Author: Walter Wangerin, Jr.
Illustrator: Gerardo Suzan
Publisher: Augsburg Fortress
Audience: Children ages 5-8* (*Parent/Educator who uses the book needs to be aware that personification is used so that the children do not get the impression that the sun, wind, rain, and clouds talk)
Summary: This book was written to be read to a child as a way to both celebrate and remember the child’s baptism. The rejoicing of creation at the baptism of a child is celebrated by the sun, wind, rain, and cloud through the use of personification. The story illustrates an infant baptism and points out that we are all a part of God’s family. The author concludes the book by giving parents tips on how to talk to a child about the meaning of baptism. Relevant scripture is included to go along with the four personified aspects of creation that are written about in the book.
Literary elements at work in the story: The primary literary element used in this story is personification. The wind, rain, sun, and cloud are each given faces and “speak” to the reader about how creation is rejoicing in a child’s baptism.
Perspective on gender/race/culture/economic ability: The illustrations of the people as the child is baptized near the end of the story show a single African American. All of the others including angels appear to be Caucasian. I believe that the final two illustrations would have better suited the author’s words if they had shown people from a variety of cultures since the author uses the words “all of us, now, on earth, and in heaven”. Although I do believe that author had very good intentions of creating a book to celebrate baptism, there are some points in it that can be misleading to a child. Therefore a parent/educator should use some caution when choosing this book. Following are examples of what could be misunderstood text. The sun and cloud are portrayed as being brother and sister as if they were human beings. When a rainbow appears in the story the author writes that “whenever you see it, that rainbow’s a sign that God is with you.” A child could take this to mean that God is only “with” him/her when a rainbow can be seen. The author speaks of the child who is baptized being “washed clean of the devil and clean of sin.” A child may hear these words and think that the devil was literally inside him/her. Those who do read this book need to be aware of the fact that some of the text could definitely be misunderstood by a child.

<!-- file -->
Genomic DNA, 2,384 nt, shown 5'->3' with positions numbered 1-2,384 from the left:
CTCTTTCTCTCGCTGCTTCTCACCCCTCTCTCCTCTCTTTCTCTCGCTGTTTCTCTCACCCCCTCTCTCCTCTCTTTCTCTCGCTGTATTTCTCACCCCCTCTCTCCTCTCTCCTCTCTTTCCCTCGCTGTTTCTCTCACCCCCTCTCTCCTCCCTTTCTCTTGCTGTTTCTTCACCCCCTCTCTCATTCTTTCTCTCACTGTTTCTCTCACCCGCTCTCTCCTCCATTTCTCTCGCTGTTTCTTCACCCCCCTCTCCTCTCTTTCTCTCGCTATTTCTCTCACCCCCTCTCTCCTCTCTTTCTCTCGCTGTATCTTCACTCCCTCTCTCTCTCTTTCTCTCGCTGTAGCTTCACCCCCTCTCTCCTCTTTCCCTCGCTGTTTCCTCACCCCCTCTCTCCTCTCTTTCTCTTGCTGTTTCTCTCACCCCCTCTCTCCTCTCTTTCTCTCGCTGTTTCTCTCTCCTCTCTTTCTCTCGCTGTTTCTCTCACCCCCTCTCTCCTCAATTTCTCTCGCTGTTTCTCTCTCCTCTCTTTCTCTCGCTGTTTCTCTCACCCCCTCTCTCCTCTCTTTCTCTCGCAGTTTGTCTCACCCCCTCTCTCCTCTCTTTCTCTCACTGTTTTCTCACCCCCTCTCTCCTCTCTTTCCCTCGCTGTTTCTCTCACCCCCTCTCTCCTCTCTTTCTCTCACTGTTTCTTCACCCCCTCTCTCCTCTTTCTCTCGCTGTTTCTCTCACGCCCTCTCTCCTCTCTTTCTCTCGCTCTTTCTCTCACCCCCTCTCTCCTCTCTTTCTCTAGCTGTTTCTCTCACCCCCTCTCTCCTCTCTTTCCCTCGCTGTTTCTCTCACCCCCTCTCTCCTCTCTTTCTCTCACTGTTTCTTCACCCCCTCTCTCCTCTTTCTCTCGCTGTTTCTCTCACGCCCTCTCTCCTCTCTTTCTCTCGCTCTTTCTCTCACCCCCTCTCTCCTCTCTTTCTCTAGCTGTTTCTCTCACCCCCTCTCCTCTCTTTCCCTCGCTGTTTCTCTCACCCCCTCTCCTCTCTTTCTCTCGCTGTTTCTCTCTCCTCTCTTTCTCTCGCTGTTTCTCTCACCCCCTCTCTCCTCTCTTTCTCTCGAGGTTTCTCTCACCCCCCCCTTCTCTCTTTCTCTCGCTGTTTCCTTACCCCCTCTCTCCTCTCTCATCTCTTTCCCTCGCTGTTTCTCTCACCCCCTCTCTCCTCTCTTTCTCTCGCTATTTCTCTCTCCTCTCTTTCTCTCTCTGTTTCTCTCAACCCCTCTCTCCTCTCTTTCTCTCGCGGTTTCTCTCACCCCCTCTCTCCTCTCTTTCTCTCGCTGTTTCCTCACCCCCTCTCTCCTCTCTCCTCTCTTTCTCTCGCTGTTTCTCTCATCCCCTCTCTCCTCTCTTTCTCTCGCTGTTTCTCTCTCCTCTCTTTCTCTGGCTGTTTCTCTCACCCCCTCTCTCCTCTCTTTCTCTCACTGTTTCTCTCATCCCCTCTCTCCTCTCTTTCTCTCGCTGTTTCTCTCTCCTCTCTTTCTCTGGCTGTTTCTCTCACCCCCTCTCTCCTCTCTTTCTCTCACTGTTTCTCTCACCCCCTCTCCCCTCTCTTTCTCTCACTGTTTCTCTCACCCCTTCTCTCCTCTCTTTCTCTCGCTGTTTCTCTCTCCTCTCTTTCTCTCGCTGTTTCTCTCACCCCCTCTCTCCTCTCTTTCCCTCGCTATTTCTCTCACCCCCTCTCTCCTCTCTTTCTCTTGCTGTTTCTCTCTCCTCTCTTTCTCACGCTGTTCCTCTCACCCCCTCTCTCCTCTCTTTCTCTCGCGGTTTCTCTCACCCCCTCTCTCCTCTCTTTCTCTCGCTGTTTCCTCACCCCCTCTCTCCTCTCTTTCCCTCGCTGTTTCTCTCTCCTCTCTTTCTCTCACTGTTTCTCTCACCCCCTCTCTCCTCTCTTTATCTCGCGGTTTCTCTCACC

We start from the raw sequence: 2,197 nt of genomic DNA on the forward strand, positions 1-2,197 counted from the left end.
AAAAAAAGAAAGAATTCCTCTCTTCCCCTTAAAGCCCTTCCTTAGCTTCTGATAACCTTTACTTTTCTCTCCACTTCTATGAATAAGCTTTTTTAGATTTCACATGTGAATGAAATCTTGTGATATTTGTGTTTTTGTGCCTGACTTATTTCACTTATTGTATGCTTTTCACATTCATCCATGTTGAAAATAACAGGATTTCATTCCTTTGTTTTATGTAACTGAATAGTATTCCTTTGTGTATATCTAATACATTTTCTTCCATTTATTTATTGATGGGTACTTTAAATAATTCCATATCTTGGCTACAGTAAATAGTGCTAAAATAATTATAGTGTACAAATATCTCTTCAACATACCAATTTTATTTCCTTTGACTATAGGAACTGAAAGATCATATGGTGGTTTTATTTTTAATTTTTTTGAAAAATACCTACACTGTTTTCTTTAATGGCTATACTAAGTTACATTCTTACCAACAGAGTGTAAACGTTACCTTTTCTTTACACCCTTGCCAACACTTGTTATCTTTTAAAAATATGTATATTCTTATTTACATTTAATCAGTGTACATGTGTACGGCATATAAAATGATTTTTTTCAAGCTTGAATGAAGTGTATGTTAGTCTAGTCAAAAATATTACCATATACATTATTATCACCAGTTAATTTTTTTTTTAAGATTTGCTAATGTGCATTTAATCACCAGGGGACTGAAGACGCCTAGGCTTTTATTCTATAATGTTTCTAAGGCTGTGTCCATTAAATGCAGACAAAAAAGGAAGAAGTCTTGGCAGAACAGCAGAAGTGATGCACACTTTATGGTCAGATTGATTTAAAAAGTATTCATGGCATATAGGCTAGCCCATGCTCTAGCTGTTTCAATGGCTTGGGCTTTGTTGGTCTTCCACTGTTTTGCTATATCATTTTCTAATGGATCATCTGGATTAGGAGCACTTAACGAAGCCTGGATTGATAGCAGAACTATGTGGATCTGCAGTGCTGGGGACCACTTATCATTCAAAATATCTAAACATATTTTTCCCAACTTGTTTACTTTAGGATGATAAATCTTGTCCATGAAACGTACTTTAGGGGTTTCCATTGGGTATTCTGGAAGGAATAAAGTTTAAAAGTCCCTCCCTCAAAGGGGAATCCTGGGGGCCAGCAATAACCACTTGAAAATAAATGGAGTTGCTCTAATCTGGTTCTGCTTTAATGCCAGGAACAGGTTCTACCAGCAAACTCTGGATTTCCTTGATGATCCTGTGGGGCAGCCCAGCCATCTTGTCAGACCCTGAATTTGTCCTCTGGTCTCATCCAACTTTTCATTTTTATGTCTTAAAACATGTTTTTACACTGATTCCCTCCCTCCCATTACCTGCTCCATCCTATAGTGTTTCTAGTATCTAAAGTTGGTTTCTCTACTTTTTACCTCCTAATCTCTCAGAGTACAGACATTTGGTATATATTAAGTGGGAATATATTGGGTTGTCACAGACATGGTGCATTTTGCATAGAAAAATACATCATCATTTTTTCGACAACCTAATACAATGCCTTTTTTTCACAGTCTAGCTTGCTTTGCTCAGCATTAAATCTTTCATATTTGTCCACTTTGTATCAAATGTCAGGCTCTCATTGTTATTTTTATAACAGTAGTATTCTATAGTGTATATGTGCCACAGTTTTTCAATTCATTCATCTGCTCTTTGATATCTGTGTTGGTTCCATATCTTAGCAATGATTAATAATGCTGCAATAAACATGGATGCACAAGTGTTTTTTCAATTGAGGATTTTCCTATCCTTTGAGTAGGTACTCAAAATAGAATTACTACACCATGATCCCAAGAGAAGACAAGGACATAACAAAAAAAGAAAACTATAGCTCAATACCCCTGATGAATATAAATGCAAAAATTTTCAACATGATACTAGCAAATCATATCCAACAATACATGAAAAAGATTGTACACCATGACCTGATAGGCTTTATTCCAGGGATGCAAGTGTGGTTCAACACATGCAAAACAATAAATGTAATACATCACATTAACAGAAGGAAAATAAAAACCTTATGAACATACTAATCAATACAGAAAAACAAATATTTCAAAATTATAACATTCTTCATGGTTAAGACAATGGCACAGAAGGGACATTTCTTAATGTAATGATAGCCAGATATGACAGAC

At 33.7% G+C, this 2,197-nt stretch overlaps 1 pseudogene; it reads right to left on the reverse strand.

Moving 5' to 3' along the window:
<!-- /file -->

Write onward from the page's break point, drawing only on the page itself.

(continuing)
Scripture: Romans 6:1-4, 1 Corinthians 12:13, Romans 8:16-17
Theology: Through baptism into Christ’s death, we walk in the newness of life. We are baptized into one body. We are children of God and heirs of Christ.
Faith Talk Questions:
- What happens when you are baptized?
- Why do you think that water is used in baptism?
- What do you think the author means when he says that at baptism “the Word made you new”?
- What do you think it means to be a beloved child of God?
- What does the author mean when he says that at baptism the “cross of Christ” is upon your forehead?
- Why do you think that babies are baptized in the church?
Review prepared by Union-PSCE alumna Marcia A. Rauch
Water, Come Down! by Storypath is licensed under a Creative Commons Attribution-NonCommercial 4.0 International License.